Ultrasound triggers brain's waste disposal system in Alzheimer's patients
Among the many moving parts that scientists suspect may play a role in Alzheimer's disease is one known as the glymphatic system, which is thought to flush waste chemicals from the brain. A new study has demonstrated how this recently discovered system might be kicked into gear via ultrasound, with the technique proving effective in stimulating its activity in patients as part of early human trials.
Using ultrasound as a way of treating Alzheimer's is starting to gain some traction on the back of promising research in rodents. Much of this centers on how targeted ultrasound can open the blood brain barrier to enable the passage of drugs to destroy the buildup of amyloid plaques, which are associated with the progression of the disease.
In this new study, carried out at West Virginia University, scientists dove a little deeper into the physiological effects of opening the blood brain barrier. The experiments involved three volunteers with early-stage Alzheimer's aged 61, 72 and 73, who received ultrasound treatment targeting the hippocampus, the region associated with learning and memory capacity. Contrast-enhancement dyes were used and observed with MRI scans to track the resulting changes in the brain, which showed the dye moving through what are known as draining veins.
“This imaging pattern was unexpected and enhances our understanding of brain physiology,” says Rashi Mehtam, who led the research. “The glymphatic system, which is a fluid-movement and waste-clearance system that’s unique to the brain, has been studied in animals, but there is controversy about whether this system truly exists in humans. The imaging pattern that we discuss in the paper offers evidence not only to support that the system does likely exist in humans but that focused ultrasound may modulate fluid movement patterns and immunological responses along this system.”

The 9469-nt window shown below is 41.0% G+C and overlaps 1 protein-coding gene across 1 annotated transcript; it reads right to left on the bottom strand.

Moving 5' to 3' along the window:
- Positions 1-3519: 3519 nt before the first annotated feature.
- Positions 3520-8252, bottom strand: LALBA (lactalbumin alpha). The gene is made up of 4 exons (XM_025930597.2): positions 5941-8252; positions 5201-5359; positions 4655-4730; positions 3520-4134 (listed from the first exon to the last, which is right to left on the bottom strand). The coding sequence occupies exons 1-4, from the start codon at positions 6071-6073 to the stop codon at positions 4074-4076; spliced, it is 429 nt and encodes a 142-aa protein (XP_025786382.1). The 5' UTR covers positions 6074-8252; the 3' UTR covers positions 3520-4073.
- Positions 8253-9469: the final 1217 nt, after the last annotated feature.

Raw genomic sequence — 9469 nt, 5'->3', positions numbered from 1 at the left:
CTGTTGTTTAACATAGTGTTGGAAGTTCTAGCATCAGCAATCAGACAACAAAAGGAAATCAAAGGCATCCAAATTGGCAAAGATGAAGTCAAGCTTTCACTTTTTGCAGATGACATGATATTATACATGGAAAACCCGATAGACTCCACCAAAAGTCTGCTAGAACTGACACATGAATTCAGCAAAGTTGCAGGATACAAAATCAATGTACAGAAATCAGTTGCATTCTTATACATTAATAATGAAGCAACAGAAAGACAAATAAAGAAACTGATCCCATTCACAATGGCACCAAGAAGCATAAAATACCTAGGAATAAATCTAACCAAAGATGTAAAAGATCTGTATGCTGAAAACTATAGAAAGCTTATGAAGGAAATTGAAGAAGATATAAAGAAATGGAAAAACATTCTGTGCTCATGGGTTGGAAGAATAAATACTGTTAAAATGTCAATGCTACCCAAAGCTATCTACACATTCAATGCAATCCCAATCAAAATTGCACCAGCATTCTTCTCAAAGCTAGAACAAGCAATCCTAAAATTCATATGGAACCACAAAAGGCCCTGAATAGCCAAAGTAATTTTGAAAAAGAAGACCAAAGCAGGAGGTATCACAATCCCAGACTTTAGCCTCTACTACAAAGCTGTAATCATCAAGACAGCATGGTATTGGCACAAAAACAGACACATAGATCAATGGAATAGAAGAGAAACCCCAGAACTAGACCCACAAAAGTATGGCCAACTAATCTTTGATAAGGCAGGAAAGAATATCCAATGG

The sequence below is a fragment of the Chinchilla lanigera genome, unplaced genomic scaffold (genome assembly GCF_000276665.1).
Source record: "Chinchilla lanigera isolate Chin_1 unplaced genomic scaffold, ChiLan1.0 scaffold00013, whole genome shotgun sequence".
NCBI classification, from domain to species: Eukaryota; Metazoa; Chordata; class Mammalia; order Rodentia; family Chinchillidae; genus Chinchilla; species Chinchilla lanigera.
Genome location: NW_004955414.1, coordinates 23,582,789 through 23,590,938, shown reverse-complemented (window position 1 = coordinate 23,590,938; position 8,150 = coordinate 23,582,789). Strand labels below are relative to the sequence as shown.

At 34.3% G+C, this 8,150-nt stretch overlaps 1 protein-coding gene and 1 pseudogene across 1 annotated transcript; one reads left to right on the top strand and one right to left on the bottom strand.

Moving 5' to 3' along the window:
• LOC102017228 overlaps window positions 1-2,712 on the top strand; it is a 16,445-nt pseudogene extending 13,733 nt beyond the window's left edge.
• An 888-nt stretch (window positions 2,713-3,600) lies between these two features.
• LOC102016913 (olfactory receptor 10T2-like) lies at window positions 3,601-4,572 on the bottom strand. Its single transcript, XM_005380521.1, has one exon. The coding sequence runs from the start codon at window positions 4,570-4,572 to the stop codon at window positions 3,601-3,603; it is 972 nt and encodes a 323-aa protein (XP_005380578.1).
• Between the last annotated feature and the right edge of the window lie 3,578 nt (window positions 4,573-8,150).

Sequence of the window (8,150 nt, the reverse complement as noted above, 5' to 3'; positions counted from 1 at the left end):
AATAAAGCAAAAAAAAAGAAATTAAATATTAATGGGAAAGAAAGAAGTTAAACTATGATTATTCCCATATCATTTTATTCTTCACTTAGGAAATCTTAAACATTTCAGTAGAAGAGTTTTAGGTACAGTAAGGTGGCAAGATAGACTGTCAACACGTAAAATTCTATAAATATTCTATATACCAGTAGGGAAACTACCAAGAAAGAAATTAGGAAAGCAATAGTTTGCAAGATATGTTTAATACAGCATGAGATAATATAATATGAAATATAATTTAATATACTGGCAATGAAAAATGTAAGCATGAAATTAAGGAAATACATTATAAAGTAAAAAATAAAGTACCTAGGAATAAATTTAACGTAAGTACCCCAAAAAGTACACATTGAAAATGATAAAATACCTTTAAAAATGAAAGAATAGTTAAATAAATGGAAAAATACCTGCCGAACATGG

The scientists see this as evidence that using targeted ultrasound to open the blood brain barrier may induce an immunological healing response around the draining veins in early-stage Alzheimer's patients. It also adds to our understanding of the glymphatic system and the different ways we might influence its activity for better health outcomes, which include low-level alcohol consumption, regular deep sleep or even sleeping on your side.
“This observation may be an important clue in understanding the physiological mechanism by which the focused ultrasound procedure modifies brain amyloid levels and might be used to treat patients with Alzheimer’s disease and other brain disorders,” says Mehta.
With the trials ongoing, the researchers will continue to investigate that idea by enrolling more participants and exploring the long-term effectiveness and safety of the technique.
The research was published in the journal Radiology.
Source: West Virginia University
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